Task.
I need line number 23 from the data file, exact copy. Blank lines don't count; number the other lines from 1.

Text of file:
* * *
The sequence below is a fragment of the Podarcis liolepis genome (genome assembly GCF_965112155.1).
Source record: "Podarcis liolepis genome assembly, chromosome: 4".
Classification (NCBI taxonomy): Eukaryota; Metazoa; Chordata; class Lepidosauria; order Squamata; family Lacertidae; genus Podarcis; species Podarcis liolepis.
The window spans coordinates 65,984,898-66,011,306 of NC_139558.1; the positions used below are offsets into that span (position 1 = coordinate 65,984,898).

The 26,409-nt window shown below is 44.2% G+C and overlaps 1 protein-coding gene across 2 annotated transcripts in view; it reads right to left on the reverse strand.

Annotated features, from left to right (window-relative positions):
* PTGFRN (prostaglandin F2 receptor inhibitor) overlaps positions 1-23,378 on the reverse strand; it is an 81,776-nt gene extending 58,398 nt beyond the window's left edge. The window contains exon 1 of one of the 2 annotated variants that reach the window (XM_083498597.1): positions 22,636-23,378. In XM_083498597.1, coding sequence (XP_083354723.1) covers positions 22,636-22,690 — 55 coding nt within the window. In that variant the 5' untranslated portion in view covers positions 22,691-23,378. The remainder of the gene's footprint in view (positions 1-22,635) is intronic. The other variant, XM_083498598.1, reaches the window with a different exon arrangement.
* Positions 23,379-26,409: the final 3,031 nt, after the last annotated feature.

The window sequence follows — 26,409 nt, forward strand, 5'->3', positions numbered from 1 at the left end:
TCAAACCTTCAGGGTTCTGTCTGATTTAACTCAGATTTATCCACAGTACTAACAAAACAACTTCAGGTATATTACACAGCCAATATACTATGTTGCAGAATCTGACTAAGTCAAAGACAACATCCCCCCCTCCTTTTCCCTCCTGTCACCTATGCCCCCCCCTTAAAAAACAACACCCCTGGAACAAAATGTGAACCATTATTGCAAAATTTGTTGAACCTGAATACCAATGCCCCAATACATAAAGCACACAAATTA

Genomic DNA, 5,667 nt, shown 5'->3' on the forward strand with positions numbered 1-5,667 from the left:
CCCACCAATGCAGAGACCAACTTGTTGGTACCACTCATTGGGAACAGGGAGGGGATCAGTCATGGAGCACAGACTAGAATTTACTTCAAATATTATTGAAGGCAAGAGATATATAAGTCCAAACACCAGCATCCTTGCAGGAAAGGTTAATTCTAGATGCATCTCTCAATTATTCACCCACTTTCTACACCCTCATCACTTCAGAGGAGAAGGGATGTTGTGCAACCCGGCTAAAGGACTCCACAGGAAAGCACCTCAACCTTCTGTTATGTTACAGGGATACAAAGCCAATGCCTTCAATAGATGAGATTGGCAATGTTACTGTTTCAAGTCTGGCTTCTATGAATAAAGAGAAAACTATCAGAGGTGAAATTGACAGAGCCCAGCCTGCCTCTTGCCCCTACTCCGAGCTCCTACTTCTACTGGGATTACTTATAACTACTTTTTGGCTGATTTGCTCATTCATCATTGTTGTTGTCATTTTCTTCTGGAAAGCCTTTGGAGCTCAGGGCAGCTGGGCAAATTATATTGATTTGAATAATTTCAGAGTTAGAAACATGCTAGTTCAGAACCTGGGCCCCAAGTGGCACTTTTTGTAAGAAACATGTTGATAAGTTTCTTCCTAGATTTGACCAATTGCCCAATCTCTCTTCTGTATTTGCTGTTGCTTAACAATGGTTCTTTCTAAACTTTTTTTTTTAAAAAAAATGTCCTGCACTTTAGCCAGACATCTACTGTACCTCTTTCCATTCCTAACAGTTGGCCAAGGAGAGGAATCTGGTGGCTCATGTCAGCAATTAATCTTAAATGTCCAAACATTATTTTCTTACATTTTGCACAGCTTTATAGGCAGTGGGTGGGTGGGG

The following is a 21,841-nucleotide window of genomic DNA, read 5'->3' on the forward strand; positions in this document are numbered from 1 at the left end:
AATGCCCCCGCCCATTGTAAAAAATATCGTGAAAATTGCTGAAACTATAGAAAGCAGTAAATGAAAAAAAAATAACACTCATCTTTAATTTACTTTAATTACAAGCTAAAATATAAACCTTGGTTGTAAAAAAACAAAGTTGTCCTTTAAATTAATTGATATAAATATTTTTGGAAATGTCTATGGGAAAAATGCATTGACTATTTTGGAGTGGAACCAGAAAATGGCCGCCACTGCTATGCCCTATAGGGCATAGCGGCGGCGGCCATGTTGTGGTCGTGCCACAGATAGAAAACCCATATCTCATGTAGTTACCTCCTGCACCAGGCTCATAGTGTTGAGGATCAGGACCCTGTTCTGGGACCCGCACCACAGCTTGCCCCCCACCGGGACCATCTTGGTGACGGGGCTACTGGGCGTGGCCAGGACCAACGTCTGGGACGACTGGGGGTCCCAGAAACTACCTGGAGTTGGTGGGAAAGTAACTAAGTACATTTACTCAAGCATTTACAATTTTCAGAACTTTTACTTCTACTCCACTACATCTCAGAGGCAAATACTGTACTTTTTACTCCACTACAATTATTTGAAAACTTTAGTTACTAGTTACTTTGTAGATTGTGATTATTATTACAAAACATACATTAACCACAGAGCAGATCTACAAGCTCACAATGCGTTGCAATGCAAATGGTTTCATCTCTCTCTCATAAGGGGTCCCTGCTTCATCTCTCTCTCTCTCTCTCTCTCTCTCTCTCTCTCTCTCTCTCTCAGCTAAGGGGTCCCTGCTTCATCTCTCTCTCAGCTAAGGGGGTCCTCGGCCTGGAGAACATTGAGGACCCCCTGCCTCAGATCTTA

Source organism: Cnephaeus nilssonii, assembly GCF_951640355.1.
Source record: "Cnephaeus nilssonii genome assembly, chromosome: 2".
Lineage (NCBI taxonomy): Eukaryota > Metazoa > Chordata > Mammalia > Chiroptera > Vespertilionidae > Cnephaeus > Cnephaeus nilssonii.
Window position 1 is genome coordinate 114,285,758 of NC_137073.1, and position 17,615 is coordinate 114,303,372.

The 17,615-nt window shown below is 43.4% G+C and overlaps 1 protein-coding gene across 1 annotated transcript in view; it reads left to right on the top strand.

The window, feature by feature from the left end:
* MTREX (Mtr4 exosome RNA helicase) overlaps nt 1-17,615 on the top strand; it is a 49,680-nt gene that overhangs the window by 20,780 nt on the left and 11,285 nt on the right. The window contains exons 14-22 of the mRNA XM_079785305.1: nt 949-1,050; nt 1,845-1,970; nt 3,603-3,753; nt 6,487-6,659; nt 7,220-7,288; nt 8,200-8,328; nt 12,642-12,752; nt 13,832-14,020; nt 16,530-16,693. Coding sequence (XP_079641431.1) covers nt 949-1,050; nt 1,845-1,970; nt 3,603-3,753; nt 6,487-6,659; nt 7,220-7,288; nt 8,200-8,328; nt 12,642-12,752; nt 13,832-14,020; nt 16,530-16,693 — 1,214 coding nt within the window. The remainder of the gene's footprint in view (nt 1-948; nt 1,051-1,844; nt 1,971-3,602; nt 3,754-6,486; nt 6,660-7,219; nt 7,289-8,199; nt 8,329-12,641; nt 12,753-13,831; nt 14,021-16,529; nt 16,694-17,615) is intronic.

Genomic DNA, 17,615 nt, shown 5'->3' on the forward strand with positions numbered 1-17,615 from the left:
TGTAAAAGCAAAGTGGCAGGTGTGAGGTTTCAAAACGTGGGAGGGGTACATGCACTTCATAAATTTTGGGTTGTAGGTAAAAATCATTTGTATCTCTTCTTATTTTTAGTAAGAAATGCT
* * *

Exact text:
TGTAAAAGCAAAGTGGCAGGTGTGAGGTTTCAAAACGTGGGAGGGGTACATGCACTTCATAAATTTTGGGTTGTAGGTAAAAATCATTTGTATCTCTTCTTATTTTTAGTAAGAAATGCT